David Rudisha
AP

David Rudisha beaten, Keni Harrison wins in Stockholm as Olympic Trials near

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Kenyan Olympic 800m champion David Rudisha was fourth, while rising U.S. hurdles star Keni Harrison prevailed Thursday in a cold and wet Stockholm, site of the final Diamond League stop before Olympic Trials meets.

Rudisha was passed in the final straightaway by countryman Ferguson Cheruiyot Rotich, France’s Pierre-Ambroise Bosse and Poland’s Adam Kszczot.

“I am really in good form, so I am a bit sad I can’t run far in these conditions,” Rudisha said, according to the IAAF.

Rudisha, also the reigning World champion and world-record holder, was fifth in his previous 800m race on May 14, one that was marred by a faulty starter’s gun. The Kenyan Olympic Trials are June 30-July 1.

Full Stockholm results are here.

In the women’s 100m hurdles, Harrison remained undefeated this year. She clocked 12.66 seconds, her slowest time of 2016, into a slight headwind and on that wet track.

“Conditions slowed me down a little, but I’m happy,” Harrison said, according to the IAAF.

Nia Ali and Queen Harrison, Olympic hopefuls behind Harrison, were second (12.85) and third (12.87) against a weak field in Stockholm.

The U.S. Olympic Trials are July 1-10 in Eugene, Ore., (broadcast schedule here), with the women’s 100m hurdles semifinals and final July 8. The top three will make the Olympic team.

In the Stockholm men’s 400m hurdles, the fastest American from 2015 failed to start the race. And the fastest American from 2014 failed to finish it.

Bershawn Jackson, the 2008 Olympic bronze medalist, was disqualified for a false start.

Michael Tinsley, the 2012 Olympic silver medalist, curiously stopped with a little more than 100 meters to go but was not noticeably limping.

In their absences, 2012 Olympic bronze medalist Javier Culson of Puerto Rico won in 49.43 seconds. That time won’t worry American Johnny Dutch, who was not in Stockholm but owns the two fastest times in the world this year — 48.10 and 48.36.

Dutch appears a strong favorite going into the Olympic Trials, with Jackson and Tinsley among those in the mix to finish in the top three to make the Olympic team as well.

Serbian Ivana Španović prevailed in a meeting of every 2015 World Championships medalist, plus Olympic champion Brittney Reese, in the long jump. Španović leaped 6.90 meters, which is not among the best marks this year.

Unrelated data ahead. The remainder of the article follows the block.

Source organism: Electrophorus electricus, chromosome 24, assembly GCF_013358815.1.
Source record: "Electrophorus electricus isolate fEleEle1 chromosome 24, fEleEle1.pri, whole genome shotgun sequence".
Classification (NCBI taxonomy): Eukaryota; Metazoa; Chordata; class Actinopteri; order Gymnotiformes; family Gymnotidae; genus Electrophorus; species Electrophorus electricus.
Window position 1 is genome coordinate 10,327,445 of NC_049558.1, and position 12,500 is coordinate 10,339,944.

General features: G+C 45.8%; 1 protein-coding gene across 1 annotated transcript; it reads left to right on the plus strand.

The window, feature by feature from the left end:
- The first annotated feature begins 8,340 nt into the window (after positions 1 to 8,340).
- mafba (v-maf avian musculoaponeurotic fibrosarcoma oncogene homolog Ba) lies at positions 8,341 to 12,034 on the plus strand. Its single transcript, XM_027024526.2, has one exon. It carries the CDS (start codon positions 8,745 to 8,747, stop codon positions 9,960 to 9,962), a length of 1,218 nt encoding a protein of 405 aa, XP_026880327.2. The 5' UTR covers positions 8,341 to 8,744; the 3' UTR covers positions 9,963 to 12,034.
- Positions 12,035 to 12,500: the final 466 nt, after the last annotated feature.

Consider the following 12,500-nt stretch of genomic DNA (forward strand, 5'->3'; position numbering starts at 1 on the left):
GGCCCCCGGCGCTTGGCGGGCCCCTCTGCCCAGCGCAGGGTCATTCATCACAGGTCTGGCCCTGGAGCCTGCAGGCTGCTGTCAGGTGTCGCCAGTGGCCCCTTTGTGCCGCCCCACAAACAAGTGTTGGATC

Reese placed second at 6.88 meters, with countrywoman and World champion Tianna Bartoletta third at 6.68 meters, continuing her underwhelming start to 2016.

French Olympic champion Renaud Lavillenie won a head-to-head with Canadian World champion Shawn Barber in the pole vault. Lavillenie cleared 5.73 meters for the victory, with Barber failing all three attempts at that height.

“It wasn’t the worst conditions I have competed in, but it was one of the worst,” Lavillenie said, according to the IAAF.

American Sam Kendricks, who beat Lavillenie and Barber on May 14, wasn’t in Stockholm but remains the top-ranked vaulter this year with a clearance of 5.92 meters.

American Christian Taylor won his 10th straight triple jump competition, according to Tilastopaja.org. Taylor, the Olympic and World champion, registered 17.59 meters, which is farther than any other man has triple jumped this year.

Taylor’s best triple jump this year was 17.76 from the Pre Classic on May 28.

U.S. Olympic hopefuls Chris Carter (16.52 meters), Chris Benard (16.39) and Omar Craddock (16.29) struggled behind Taylor in the tough conditions.

The Diamond League resumes in Monaco on July 15.

MORE: Usain Bolt says ‘not a problem’ if he must return gold in Carter case

Simone Biles returns to the gym, going from mental drain to physical pain

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For Simone Biles, this was supposed to be the stretch run of a legendary career.